Fanning the atmosphere of Venus

What is the simplest measurement a satellite can make of the atmosphere of any planet? If you can get a determination of its position, the answer is the density of that atmosphere.

Anything travelling through a gas, however tenuous, will have to push against the particles of that gas to get anywhere. The denser the gas, the more it pushes back and slows the thing. This is called aerodrag. Venus Express, the European mission to the second rock from the Sun, has been conducting an aerodrag experiment to measure the upper reaches of the atmosphere of that planet. Rather than simply recording how much it is slowed by friction – which would require some very sensitive calculations, it has angled its solar panels in such a way as to use them as sails. Their large surface area means they are the least aerodynamic part of the spacecraft and by having one of them positioned horizontally and the other pointing upward, the craft can be made to start to spin round by the thin atmosphere at its orbital altitude. The spin is tiny, but the satellite’s automatic trajectory correction system can detect it and correct it and it is this information that gets received back on the ground. From the correction can be found the induced spin and hence the atmospheric density.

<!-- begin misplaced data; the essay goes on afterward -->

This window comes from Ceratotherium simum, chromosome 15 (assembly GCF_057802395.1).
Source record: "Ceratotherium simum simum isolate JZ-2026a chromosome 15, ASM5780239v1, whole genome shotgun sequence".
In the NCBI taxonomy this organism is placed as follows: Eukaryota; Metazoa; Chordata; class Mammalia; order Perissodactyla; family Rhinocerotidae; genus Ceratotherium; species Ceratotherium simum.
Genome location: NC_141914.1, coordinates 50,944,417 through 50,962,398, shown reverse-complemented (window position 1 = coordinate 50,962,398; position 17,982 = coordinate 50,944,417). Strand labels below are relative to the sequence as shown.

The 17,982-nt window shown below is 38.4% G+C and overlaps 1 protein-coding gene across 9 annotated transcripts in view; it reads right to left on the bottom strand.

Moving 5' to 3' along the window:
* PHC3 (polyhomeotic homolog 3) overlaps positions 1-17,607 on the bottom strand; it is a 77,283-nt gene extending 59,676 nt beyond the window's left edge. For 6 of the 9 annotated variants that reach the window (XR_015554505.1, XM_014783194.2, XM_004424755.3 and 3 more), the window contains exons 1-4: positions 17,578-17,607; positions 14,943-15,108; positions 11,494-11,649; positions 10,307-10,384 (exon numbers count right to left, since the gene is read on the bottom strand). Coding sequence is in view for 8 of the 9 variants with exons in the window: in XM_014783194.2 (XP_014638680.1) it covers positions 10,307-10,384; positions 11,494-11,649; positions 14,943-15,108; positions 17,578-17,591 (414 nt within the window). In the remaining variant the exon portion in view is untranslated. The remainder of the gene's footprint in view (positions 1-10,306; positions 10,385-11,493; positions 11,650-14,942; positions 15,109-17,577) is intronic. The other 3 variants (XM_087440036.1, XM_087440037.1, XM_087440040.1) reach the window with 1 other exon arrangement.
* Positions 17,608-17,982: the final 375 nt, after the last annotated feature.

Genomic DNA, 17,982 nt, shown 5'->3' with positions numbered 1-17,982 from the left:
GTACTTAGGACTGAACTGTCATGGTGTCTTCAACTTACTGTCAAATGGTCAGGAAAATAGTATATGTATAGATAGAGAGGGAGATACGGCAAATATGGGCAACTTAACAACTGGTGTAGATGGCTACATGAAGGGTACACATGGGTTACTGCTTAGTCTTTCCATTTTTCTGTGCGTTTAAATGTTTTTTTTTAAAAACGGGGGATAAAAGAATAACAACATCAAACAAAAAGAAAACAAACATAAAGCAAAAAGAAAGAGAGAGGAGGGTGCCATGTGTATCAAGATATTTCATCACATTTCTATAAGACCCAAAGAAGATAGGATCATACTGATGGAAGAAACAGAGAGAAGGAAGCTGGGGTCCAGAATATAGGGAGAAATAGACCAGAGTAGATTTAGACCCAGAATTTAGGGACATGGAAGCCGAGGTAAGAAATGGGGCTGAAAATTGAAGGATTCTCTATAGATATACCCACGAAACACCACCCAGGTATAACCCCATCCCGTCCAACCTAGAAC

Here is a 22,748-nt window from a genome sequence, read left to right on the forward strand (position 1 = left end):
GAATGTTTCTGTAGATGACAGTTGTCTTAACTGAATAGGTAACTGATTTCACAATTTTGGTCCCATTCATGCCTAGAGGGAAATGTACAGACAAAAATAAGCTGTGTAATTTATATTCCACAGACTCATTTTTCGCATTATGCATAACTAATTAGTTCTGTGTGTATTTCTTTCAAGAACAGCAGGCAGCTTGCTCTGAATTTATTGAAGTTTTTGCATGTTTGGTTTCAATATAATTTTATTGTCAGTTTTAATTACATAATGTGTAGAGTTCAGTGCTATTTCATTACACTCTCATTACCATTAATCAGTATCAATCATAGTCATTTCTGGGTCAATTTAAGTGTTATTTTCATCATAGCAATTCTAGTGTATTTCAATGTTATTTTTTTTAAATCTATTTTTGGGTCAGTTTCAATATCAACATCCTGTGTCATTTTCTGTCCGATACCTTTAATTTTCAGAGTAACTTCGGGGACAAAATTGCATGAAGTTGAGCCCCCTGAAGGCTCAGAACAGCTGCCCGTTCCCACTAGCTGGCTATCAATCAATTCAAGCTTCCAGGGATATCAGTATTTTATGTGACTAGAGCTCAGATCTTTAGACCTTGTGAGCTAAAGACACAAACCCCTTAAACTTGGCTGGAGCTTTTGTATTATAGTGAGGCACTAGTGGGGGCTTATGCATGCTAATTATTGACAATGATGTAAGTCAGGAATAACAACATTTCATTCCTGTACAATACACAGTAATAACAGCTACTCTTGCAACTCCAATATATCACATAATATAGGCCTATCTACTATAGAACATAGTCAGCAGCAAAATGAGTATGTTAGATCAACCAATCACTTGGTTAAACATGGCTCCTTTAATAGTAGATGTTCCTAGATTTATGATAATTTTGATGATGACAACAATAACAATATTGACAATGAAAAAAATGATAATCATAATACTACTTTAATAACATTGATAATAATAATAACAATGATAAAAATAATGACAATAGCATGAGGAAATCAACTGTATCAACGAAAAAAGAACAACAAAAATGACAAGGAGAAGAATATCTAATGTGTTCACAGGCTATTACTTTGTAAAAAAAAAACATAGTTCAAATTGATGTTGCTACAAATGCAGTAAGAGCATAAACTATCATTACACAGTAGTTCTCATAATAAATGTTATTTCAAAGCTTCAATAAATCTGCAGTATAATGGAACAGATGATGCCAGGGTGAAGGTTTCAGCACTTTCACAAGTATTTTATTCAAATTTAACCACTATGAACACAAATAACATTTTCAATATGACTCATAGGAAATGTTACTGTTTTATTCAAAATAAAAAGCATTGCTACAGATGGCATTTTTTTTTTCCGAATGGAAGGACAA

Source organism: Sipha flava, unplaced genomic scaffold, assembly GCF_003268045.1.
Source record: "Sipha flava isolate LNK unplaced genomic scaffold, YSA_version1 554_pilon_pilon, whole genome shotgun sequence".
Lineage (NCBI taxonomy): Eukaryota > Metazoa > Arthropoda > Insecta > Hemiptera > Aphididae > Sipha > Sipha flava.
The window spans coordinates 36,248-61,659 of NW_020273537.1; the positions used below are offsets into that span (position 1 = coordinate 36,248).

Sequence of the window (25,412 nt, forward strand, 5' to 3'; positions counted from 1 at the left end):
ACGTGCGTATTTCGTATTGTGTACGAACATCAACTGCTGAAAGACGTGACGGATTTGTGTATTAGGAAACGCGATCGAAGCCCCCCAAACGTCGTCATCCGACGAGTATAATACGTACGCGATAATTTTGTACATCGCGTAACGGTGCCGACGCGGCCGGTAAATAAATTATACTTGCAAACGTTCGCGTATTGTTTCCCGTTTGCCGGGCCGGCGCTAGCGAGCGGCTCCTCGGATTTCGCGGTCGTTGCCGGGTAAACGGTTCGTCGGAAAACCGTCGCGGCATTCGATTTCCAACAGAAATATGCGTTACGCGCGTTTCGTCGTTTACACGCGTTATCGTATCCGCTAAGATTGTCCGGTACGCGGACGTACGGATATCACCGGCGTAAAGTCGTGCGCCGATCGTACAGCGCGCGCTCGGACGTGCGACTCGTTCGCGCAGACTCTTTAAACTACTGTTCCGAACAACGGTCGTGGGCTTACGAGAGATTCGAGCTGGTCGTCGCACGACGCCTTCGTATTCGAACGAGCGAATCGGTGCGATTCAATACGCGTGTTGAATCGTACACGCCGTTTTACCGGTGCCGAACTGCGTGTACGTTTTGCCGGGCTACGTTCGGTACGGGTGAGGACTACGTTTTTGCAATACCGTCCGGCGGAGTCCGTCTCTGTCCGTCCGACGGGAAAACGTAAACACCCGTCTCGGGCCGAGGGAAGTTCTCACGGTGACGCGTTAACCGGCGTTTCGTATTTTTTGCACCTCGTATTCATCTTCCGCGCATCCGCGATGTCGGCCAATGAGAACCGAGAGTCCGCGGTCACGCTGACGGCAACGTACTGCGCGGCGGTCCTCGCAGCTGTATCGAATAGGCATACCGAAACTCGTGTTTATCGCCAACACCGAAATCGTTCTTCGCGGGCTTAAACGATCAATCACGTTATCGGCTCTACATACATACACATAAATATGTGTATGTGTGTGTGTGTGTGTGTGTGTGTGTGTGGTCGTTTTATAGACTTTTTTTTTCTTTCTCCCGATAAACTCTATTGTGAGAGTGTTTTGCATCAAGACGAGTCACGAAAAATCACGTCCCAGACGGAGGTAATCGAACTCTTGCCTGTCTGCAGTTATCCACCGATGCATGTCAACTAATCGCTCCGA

More details on this experiment can be found here.

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